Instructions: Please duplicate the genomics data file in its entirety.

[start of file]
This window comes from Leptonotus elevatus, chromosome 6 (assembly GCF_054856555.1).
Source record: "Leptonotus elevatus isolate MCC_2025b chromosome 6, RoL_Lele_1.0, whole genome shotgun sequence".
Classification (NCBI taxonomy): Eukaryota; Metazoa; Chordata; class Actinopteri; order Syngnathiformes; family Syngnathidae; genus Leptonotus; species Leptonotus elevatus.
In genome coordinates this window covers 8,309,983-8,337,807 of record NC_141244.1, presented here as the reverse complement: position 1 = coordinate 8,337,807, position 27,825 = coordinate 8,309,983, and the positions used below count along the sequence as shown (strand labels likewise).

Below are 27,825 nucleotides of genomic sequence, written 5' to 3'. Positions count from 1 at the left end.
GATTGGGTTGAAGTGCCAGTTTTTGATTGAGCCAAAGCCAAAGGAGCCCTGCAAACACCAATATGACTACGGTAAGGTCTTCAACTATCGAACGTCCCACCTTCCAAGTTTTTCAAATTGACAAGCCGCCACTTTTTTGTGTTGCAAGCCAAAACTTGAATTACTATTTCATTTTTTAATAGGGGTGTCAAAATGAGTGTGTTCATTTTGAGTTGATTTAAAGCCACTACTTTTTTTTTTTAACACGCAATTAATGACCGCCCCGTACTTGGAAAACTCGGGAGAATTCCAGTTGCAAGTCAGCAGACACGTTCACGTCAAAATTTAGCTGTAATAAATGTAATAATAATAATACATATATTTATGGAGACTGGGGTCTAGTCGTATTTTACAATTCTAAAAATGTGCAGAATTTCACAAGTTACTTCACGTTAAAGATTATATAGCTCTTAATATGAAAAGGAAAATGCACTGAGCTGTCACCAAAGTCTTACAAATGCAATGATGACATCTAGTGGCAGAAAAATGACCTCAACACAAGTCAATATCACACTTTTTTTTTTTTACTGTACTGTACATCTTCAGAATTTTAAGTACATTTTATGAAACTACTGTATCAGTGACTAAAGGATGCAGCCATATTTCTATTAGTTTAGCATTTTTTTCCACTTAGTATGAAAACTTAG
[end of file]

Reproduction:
This window comes from Leptonotus elevatus, chromosome 6 (assembly GCF_054856555.1).
Source record: "Leptonotus elevatus isolate MCC_2025b chromosome 6, RoL_Lele_1.0, whole genome shotgun sequence".
Classification (NCBI taxonomy): Eukaryota; Metazoa; Chordata; class Actinopteri; order Syngnathiformes; family Syngnathidae; genus Leptonotus; species Leptonotus elevatus.
In genome coordinates this window covers 8,309,983-8,337,807 of record NC_141244.1, presented here as the reverse complement: position 1 = coordinate 8,337,807, position 27,825 = coordinate 8,309,983, and the positions used below count along the sequence as shown (strand labels likewise).

Below are 27,825 nucleotides of genomic sequence, written 5' to 3'. Positions count from 1 at the left end.
GATTGGGTTGAAGTGCCAGTTTTTGATTGAGCCAAAGCCAAAGGAGCCCTGCAAACACCAATATGACTACGGTAAGGTCTTCAACTATCGAACGTCCCACCTTCCAAGTTTTTCAAATTGACAAGCCGCCACTTTTTTGTGTTGCAAGCCAAAACTTGAATTACTATTTCATTTTTTAATAGGGGTGTCAAAATGAGTGTGTTCATTTTGAGTTGATTTAAAGCCACTACTTTTTTTTTTTAACACGCAATTAATGACCGCCCCGTACTTGGAAAACTCGGGAGAATTCCAGTTGCAAGTCAGCAGACACGTTCACGTCAAAATTTAGCTGTAATAAATGTAATAATAATAATACATATATTTATGGAGACTGGGGTCTAGTCGTATTTTACAATTCTAAAAATGTGCAGAATTTCACAAGTTACTTCACGTTAAAGATTATATAGCTCTTAATATGAAAAGGAAAATGCACTGAGCTGTCACCAAAGTCTTACAAATGCAATGATGACATCTAGTGGCAGAAAAATGACCTCAACACAAGTCAATATCACACTTTTTTTTTTTTACTGTACTGTACATCTTCAGAATTTTAAGTACATTTTATGAAACTACTGTATCAGTGACTAAAGGATGCAGCCATATTTCTATTAGTTTAGCATTTTTTTCCACTTAGTATGAAAACTTAG